September 24, 2021
1 min read

FDA proposes updates to sunscreen requirements

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The FDA has proposed revisions to the marketing conditions for over-the-counter sunscreen products in order to improve safety and efficacy, according to a press release.

The proposed revisions include updates to the maximum sun protection factor (SPF) values, active ingredients, broad spectrum requirements and product labeling.

Sunscreen Squeezed Into a Person's Hands
Source: Adobe Stock

They include an update to the generally recognized as safe and effective (GRASE) status for 16 active ingredients and for dosage forms including oils, lotions, creams, gels, butters, pastes, ointments and sticks. The revisions also propose GRASE status for spray sunscreens, subject to testing and labeling requirements.

“Sun safety is important for everyone, regardless of your skin tone. Americans can reduce risks from sun exposure with continued use of sun protection measures including broad spectrum sunscreen with SPF values of at least 15,” Acting FDA Commissioner Janet Woodcock, MD, said in the release. “Today’s activities represent a key milestone in our implementation of transformative new authorities related to OTC drugs that will allow us to continue ensuring that sunscreens are safe and effective for frequent, lifelong use and provide consumers with the protection they expect from these products.”

The proposal also ensures sunscreens contain adequate ultraviolet A (UVA) protection and updates product labeling guidelines to make it easier for buyers to identify product information.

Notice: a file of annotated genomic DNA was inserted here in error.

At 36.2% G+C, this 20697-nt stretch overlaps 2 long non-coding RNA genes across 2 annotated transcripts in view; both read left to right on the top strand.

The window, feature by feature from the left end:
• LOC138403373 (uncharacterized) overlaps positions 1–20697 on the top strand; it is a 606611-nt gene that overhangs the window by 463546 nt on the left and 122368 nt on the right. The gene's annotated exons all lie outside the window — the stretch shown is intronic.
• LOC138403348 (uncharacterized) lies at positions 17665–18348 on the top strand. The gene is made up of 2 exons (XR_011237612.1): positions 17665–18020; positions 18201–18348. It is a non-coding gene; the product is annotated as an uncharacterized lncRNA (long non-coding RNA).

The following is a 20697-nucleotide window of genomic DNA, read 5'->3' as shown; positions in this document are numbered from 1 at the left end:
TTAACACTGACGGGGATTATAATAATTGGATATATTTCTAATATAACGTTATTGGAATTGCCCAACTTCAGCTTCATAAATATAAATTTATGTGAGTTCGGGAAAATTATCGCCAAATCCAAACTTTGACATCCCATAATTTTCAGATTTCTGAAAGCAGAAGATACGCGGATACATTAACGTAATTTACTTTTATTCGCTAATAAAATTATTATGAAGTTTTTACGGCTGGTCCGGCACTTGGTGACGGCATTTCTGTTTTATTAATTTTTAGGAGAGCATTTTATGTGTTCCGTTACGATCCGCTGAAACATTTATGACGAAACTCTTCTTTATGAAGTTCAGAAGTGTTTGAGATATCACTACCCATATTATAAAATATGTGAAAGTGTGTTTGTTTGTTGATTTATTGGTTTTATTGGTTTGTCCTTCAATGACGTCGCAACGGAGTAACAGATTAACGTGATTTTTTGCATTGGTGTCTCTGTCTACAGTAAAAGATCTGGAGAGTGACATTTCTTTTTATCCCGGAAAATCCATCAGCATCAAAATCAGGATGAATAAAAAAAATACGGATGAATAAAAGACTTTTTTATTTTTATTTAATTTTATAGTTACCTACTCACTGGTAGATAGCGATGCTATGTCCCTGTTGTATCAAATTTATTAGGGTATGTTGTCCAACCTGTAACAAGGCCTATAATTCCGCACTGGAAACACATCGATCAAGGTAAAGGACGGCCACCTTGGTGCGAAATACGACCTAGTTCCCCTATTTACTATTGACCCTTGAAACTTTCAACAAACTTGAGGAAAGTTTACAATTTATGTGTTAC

The American Academy of Dermatology applauded the FDA’s efforts to improve sunscreen safety.

“Sunscreen is an important tool in the fight against skin cancer, including melanoma, the deadliest form of skin cancer. The Academy appreciates the FDA’s mission to ensure the safety and effectiveness of over-the-counter sunscreen products based on sound science and supports orders that ensure the public has access to safe and effective sunscreens,” AAD President Kenneth J. Tomecki, MD, FAAD, said in a statement. “Unprotected exposure to the sun’s ultraviolet rays is a major risk factor for skin cancer. The Academy recommends a comprehensive sun protection plan that includes seeking shade; wearing protective clothing, including a lightweight, long-sleeved shirt, pants, a wide-brimmed hat and sunglasses; and applying a broad-spectrum, water-resistant sunscreen with an SPF of 30 or higher to uncovered skin.”

Comments on the proposed order will be accepted during a 45-day public comment period before a revised final order is issued.


Editor's note: This article has been updated to include a statement from the American Academy of Dermatology.